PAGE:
Community Orchardist February 2018

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A smattering of memories from the previous season to start as one year transitions to the next. Sitting under the Bethel tree on a hot day out scything, watching a toad try his luck at the curculio lottery. Garden Giant mushrooms coming up everywhere after spreading a huge pile of ramial chipped wood that had been inoculated several months prior. Seriously contemplating if one bizarre side effect of climate change will mean that warm fall weekends will actually serve to keep apple customers away. Spending requisite time on one’s knees in the nursery to protect a slew of beautiful trees from voles in the winter months ahead. Accepting that fifty bushels of organic fruit froze in the barn while I was off cavorting at the Acres Conference in December. Taunting deer on the driveway while I plow snow with the grader blade on my tractor.

     YES. It is indeed time to bring on the fun again!

Variations on a Theme

The ever-evolving strategies of disease pathogens on the ever-dynamic surface of plants leads to a constant game of give-and-take. The so-called “spotting fungi” such as scab, rusts, and frog-eye initiate pinpoint lesions on the cellular level. These in turn expand outboard as neighboring plant cells succumb to disease establishment. The odds of this happening hinge on enzymes and counter enzymes, effector proteins, and cultivar-specific roulette.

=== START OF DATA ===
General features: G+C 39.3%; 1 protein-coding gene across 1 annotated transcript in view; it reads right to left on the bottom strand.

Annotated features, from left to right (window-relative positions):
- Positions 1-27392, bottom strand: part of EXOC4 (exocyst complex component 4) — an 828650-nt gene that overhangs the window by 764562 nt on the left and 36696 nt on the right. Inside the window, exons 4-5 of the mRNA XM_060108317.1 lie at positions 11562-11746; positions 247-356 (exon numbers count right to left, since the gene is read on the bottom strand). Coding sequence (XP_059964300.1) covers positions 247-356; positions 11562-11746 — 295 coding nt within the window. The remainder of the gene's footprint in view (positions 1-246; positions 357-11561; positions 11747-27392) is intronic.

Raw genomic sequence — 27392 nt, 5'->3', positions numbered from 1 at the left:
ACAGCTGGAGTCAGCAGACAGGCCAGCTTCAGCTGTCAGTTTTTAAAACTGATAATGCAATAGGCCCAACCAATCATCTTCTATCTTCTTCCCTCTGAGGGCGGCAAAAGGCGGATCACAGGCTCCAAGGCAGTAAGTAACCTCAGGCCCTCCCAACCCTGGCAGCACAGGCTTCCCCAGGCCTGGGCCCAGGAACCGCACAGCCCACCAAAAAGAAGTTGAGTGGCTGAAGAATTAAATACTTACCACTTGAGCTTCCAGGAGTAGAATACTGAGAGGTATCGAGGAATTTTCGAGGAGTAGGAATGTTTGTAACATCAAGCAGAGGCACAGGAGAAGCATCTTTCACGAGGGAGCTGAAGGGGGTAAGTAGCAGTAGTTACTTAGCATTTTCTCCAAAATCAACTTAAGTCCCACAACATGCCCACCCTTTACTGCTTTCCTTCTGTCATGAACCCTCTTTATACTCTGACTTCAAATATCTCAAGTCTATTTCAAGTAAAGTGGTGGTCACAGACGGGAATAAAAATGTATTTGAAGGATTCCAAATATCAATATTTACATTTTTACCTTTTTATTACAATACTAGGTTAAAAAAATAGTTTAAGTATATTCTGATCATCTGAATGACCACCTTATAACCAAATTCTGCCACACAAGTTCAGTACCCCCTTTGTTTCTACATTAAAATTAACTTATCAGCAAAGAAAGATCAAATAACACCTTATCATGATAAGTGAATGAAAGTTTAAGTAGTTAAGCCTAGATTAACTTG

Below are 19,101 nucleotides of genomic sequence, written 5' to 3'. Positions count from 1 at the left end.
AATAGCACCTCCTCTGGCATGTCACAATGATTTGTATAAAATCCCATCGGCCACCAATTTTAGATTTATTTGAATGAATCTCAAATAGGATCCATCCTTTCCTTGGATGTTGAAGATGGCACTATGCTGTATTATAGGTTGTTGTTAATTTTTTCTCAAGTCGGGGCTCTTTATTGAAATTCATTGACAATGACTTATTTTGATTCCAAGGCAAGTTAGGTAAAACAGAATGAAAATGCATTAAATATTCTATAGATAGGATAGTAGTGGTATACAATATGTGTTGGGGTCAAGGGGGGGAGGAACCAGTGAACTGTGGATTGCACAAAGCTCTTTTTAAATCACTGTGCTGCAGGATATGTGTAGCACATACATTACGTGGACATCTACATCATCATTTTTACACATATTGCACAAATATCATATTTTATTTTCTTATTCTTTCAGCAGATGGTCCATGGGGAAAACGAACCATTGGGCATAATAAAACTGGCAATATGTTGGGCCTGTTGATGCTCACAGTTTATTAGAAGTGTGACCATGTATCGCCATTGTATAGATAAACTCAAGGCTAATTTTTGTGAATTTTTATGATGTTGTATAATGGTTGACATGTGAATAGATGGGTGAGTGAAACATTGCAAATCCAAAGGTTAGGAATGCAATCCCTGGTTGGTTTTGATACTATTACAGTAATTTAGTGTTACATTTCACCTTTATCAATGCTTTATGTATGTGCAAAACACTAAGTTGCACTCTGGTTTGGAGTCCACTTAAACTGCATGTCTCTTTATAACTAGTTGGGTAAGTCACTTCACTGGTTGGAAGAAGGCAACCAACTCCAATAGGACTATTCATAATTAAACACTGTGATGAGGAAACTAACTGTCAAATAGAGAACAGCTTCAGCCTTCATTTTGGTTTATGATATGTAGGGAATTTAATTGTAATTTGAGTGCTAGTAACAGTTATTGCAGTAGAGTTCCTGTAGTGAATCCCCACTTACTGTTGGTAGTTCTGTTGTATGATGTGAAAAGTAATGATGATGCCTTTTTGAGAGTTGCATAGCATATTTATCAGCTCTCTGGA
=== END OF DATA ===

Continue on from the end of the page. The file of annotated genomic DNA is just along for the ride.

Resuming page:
Certain plants counter disease with a genetic response that can best be described as cellular hypersensitivity. When the hypha of a particular pathogen punches into a single cell to access nutrient resources, that single infected cell dies in order to protect the rest of the plant. This is the mechanism by which disease-resistant cultivars (DRCs) like William’s Pride and Liberty give apple scab the runaround. Similarly, MacIntosh genetics give that lineage of apples an ability to counter cedar apple rust. The rub here is that pathogens over time can counter a singular resistance mechanism like the Vf gene on which so-called scab immune varieties depend. This never worked in Europe as the continental strains of Venturia inaequalis already knew how to turn off the hypersensitive response. The same is now becoming apparent with regional strains of scab here in North America.

Growers set up an evolutionary playground wherever DRC trees were viewed as not requiring fungicide treatment whereas nearby susceptible cultivars did. Scab worked its wiles by altering its signaling chemistry . . . the result of which is that proven varieties like Liberty now can experience scab in more and more places.

Scab intensity depends in part on the strains of the pathogen found in different bioregions.